Monday, February 4, 2013

Here Document & Here String


Here Document

we are pretty much aware of the re direction in Linux .When we use

# echo 'hello world' >output
# cat <output

The first line writes "hello world" to the file "output", the second reads it back and writes it to standard output ( To Terminal)

Then there are "here" documents:

# cat <<EOF
> hello
> world
> EOF

A "here" document is essentially a temporary, nameless file that is used as input to a command, here the "cat" command.

A less commonly seen form of here document is the "here" string:
# cat <<<'hello world'

In this form the string following the "<<<" becomes the content of the "here" document.

This type of redirection tells the shell to read input from the current source (HERE) until a line containing only word (HERE) is seen. HERE word is not subjected to variable name, parameter expansion, arithmetic expansion, path name expansion, or command substitution. All of the lines read up to that point are then used as the standard input for a command. Files are processed in this manner are commonly called here documents.

Here Docs

wc -w <<EOF
> This is a test.
> Apple juice.
> 100% fruit juice and no added sugar, colour or preservative.
> EOF

Here Strings
Command <<<$word
 wc -w <<< "This is a test."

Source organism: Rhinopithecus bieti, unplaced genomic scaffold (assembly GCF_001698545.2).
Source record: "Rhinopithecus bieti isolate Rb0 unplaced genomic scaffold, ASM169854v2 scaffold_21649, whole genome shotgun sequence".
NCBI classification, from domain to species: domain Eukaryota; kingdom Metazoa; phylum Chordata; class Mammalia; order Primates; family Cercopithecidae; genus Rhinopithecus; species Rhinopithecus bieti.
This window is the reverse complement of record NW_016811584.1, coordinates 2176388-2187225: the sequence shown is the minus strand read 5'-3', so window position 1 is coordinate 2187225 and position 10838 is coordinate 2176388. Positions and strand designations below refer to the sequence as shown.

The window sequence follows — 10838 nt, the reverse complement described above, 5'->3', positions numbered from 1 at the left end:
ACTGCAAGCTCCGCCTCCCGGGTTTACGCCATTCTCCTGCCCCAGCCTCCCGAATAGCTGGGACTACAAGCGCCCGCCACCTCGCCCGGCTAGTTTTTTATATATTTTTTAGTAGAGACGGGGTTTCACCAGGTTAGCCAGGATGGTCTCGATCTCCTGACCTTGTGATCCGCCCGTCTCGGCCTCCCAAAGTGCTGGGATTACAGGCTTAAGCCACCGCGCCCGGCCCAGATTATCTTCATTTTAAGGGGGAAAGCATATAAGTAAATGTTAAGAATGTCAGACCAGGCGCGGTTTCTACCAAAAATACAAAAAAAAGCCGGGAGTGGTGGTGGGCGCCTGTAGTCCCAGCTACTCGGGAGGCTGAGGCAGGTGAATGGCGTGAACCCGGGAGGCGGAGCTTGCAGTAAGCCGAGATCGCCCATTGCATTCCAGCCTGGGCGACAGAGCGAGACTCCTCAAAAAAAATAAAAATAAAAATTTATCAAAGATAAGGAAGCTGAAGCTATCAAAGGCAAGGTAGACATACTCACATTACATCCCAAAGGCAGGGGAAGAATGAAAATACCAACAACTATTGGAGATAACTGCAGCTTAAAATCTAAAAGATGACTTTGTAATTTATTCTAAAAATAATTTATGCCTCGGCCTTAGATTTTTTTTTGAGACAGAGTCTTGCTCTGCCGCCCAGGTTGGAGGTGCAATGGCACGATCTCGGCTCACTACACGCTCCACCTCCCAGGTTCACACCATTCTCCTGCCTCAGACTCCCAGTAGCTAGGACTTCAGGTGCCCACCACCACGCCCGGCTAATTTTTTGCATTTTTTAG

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File Descriptors In Linux


As we all know that every thing in Linux is a file. Any program that runs on a Linux machine has access to something called a €œFile Descriptor Table. A This table acts as a map providing the process access to files, directories, unnamed pipes, named pipes, sockets and kernel-level data structures. This table exists for each process.

There are 3 standard file descriptors accessible inside the bash shell. They are
0 - Input - Keyboard (stdin) - Standard input
1 - Output - Screen (stdout) - Standard output
2 - Error - Screen (stderr) -Standard error

The above three numbers are standard POSIX numbers and also known as file descriptors. Every Linux command at least open the above streams to talk with users or other system programs. These 3 are character devices. Character devices provide a mechanism to send a stream of characters or bytes. A stream provides sequential access that is, it provides output in the order in which it was received, this is also known as a FIFO pipe, which stands for First-In First-Out.

stdin 0 Read input from a file (the default is keyboard)
cat < File Name
stdout 1 Send data to a file (the default is screen).
date > Output File Name
cat Output File Name
stderr 2 Send all error messages to a file (the default is screen).
rm /tmp/File Name 2> error.txt
cat Error.txt
Using the Above FD Numbers, 2> redirects file descriptor 2, or standard error. &n is the syntax for redirecting to a specific open file (Because 0 (stdin), 1 (stdout) and 2 (stderr) are actually file descriptors the shell requires an ampersand put in front of them for redirection. It duplicates the file descriptor in this case effectively merging the two streams of information together. if you just had "1" with no ampersand, the shell would create a file named "1" and redirect stderr output to it).

Now when you try to execute the below command which gives an error like,
Dev:vx1423:djbs002-jas $ ls -l myfile.txt > test.txt
ls: myfile.txt: No such file or directory

We can redirect the error to a file like
Dev:vx1423:djbs002-jas $ ls -l myfile.txt 2> test.txt
Check the Contents of the Error File
Dev:vx1423:djbs002-jas $ cat test.txt
ls: myfile.txt: No such file or directory